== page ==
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The Sixteen Satires - Satire IV Summary & Analysis

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Satire IV Summary

Juvenal condemns Crispinus as a monster without a single redeeming virtue because he is a sacrilegious seducer who has intercourse with a virgin priestess, causing her to be buried alive for punishment. He also buys a red mullet which cost sixty gold pieces; he did not buy it in order to bribe a legacy from a childless man nor for his expensive mistress but for himself. The cheapskate, Apius, would never dream of such a thing of extravagance. The seashore swarms with narks and informers, and everything in the sea belongs to the crown. A fisherman brings a large fish to the king and completes the gift with inflated flattery. Unfortunately, the king's servants cannot find a plat large enough to hold the fish, so the king summons the Privy Council to advise him.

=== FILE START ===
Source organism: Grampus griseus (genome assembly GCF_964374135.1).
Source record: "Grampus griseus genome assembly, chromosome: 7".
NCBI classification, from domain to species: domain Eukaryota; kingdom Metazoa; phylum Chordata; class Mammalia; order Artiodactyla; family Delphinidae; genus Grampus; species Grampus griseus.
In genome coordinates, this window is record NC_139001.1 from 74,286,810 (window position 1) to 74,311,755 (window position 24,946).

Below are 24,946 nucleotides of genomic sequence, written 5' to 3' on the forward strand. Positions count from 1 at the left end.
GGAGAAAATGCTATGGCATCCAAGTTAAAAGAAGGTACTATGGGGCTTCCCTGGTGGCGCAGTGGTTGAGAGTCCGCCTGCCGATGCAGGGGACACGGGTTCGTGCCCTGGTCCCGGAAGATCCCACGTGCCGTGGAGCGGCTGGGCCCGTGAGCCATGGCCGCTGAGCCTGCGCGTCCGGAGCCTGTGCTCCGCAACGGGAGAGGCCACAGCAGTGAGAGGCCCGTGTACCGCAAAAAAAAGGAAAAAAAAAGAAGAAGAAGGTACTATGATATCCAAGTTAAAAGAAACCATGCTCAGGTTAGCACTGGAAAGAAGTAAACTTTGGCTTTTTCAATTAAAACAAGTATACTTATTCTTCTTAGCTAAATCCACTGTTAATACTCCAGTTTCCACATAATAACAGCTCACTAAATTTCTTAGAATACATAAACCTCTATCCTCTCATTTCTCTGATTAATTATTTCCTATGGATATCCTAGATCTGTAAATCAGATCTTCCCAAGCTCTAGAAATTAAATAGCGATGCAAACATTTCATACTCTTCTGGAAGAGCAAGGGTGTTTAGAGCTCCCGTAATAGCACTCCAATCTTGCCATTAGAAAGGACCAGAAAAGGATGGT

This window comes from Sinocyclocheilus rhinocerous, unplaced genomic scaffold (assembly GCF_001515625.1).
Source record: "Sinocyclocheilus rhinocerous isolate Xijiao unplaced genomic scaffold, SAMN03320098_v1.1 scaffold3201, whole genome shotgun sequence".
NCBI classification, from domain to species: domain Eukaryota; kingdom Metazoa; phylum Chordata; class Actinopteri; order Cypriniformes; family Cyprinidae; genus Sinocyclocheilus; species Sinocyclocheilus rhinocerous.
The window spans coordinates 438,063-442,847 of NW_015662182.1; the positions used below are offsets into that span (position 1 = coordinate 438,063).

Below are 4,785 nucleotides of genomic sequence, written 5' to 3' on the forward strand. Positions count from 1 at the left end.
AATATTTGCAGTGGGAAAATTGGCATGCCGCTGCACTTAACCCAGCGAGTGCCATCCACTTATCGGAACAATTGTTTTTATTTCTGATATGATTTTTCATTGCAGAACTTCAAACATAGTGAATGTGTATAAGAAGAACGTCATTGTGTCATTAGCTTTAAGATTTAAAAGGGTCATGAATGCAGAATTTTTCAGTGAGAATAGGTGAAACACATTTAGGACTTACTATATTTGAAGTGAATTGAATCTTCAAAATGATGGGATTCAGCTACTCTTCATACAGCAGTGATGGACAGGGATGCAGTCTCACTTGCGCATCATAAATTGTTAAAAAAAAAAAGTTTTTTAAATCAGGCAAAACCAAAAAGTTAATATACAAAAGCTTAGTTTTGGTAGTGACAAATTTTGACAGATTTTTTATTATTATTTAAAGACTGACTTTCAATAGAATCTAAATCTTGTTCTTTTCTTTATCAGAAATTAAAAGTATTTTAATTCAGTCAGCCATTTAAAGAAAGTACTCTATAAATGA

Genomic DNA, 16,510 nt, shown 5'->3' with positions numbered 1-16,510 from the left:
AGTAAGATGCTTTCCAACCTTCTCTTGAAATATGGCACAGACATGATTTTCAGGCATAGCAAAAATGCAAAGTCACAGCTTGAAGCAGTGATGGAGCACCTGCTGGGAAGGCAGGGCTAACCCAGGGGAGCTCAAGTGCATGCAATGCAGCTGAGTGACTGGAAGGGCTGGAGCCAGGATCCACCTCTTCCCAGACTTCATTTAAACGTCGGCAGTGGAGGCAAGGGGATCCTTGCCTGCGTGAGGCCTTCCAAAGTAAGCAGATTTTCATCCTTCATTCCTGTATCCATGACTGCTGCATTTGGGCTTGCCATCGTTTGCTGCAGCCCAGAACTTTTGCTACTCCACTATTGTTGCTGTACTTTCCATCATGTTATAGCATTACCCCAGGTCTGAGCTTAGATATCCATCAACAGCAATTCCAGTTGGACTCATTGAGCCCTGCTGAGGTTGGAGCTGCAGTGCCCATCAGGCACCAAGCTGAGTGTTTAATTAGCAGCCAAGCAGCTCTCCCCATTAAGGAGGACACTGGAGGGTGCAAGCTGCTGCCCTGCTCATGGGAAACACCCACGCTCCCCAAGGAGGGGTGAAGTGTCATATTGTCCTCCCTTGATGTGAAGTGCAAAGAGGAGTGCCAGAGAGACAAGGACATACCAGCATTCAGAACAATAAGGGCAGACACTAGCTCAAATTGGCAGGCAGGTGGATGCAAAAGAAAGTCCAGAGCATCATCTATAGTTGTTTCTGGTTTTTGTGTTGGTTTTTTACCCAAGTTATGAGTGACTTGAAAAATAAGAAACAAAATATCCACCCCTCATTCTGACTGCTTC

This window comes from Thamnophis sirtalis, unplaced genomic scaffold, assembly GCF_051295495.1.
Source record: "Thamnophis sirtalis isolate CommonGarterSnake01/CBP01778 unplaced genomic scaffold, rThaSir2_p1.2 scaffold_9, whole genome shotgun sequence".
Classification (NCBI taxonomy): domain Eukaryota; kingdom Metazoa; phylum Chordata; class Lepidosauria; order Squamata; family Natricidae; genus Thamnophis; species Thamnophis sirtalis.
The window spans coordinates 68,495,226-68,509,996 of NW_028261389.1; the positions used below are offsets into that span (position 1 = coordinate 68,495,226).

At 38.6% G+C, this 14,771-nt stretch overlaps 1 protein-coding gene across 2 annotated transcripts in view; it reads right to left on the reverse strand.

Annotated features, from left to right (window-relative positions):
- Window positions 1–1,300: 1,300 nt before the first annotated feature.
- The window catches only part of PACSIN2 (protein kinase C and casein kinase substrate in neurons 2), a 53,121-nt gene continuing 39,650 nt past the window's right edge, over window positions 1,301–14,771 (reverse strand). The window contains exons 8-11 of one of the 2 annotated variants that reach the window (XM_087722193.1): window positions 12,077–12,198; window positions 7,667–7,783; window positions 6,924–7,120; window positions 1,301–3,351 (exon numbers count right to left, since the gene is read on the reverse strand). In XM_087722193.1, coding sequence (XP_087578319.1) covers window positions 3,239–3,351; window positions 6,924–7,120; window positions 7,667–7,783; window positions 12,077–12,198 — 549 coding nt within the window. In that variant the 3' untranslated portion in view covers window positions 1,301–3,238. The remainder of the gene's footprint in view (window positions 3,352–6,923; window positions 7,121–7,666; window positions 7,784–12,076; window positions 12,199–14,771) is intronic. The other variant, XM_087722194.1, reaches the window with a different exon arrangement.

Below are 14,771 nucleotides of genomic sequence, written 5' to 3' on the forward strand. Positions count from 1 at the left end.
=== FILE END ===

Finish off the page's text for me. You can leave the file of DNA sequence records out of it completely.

Pegasus arrives, followed by Crispus; there is no one better to...

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This section contains 685 words
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Buy The Sixteen Satires Study Guide
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